Ground Ivy / Creeping Charlie
The occasional dandelion can be dug out of lawn and crabgrass can be stopped by applying a crabgrass preventer each spring. But weeds that creep through a lawn can prove hard to eradicate. Especially fast spreading, root-as-they-go ones that come back every year are the ones that really cause extreme frustration. These include such common invaders as chickweed, creeping speedwell, wild strawberry, mugwort , bindweed and the emperor of lawn annoyance - creeping charlie. Also called ground ivy, creeping charlie is a mint family plant and at one time a beer ingredient that has light purple flowers and glossy, rounded leaves with scalloped edges. These annoying, creeping weeds all have the potential to mat their way completely over top of turf grass, ultimately smothering your lawn. If they’re thriving in your Norton lawn, it is generally a sign that your lawn isn’t in ideal shape to begin with. Lawns with poor performing turf are an open door for weeds.
Weeds are opportunists and bare dirt is their ally. So the best solution is to keep the grass as thick and healthy as possible so weeds can not gain their way into the planting. If you beat them to the punch by getting grass in there first, you will win. If you are losing that battle, your fight begins with getting rid of the creepers you have in the lawn.
Identifying the weed, is an important step. There are numerous online sources to help you do that or you could contact a qualified professional. Once you know the enemy at hand, check the herbicide label to make sure that product is listed as effective against the weeds you have in the turf.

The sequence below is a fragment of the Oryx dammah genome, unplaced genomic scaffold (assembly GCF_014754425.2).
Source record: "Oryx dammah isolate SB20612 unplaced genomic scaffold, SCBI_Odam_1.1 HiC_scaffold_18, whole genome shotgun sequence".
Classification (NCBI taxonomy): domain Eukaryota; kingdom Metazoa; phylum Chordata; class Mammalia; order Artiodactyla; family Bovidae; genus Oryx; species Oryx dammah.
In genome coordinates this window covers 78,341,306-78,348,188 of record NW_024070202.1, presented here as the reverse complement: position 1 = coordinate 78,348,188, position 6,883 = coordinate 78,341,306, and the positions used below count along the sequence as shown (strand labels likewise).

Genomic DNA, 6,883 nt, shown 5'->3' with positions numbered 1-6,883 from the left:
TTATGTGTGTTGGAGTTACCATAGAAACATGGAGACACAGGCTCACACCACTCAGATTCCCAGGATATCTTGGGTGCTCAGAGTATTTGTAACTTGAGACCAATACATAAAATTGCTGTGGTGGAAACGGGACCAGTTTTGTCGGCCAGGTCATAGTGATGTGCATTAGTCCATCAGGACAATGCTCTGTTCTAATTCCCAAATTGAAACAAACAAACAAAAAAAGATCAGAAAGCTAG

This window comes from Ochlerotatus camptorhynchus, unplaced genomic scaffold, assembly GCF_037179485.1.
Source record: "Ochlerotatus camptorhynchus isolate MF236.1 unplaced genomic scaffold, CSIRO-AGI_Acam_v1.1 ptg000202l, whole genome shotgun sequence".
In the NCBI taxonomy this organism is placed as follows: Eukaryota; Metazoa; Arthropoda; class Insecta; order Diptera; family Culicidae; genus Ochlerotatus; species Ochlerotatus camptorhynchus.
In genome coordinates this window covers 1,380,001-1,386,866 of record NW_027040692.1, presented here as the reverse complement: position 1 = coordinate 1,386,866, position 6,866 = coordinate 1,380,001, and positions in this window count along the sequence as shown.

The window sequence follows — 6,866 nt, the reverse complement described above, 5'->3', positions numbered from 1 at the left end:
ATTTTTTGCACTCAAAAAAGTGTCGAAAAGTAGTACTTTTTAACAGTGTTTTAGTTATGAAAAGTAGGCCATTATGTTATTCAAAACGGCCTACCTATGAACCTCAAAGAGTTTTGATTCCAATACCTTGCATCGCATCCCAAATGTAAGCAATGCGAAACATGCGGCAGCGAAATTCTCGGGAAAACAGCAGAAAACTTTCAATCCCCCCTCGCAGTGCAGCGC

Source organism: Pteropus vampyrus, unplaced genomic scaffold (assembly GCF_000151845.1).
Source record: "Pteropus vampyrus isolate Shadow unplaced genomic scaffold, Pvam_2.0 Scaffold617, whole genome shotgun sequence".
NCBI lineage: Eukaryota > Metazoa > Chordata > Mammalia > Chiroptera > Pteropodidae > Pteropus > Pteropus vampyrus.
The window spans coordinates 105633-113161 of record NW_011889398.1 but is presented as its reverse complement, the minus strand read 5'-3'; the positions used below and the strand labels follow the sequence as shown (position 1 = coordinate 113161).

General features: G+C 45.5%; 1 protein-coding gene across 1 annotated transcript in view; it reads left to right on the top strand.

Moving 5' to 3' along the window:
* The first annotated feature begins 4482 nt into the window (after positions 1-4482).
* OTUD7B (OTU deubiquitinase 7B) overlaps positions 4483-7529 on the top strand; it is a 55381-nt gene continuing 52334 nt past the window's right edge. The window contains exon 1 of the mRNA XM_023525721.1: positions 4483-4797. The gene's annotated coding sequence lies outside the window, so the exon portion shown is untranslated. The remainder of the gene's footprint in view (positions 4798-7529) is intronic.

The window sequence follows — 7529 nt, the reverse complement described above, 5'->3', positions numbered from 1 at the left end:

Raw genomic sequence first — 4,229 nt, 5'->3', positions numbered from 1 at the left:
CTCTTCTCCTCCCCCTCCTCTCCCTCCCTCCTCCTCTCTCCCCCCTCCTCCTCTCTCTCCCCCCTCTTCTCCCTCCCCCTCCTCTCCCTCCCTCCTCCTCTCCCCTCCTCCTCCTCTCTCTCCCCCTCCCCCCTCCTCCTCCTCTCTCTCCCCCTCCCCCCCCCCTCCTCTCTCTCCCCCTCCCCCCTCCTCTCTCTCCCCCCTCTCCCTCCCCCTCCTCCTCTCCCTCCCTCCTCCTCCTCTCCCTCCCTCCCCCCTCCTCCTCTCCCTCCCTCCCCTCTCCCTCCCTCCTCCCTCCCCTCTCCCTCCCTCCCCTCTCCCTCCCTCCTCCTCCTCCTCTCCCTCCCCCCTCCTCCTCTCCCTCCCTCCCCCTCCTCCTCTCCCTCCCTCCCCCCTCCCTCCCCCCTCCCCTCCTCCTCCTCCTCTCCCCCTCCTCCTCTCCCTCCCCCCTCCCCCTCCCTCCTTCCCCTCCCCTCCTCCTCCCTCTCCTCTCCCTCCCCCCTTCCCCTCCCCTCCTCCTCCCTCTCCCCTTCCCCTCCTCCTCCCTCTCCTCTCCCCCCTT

Creeping charlie is almost impossible to remove by hand. It leaves nodes attached in the ground when you pull it. Each one of those nodes become a new plant. Although herbicides are effective any time a treatable weeds are actively growing, one of the best windows for perennial creepers like creeping charlie is early fall. That is when these weeds are beginning to transfer energy and food to the roots for winter and when they’re more vulnerable to herbicide. So if your first try at killing a creeping charlie isn’t very effective, try again at a different time. It is also not uncommon for some of the tougher weeds to need two or three treatments before they finally give up like creeping charlie.
By eliminating the weeds you will clear the soil and pave the way to fill the space with new grass. Fall and Spring are two ideal times to plant grass seed, but it can sprout any time during the growing season so long as the ground is kept consistently damp.
Then it is a matter of “playing a good defense” to encourage grass to grow as quickly and thickly as possible to head off the return of weeds.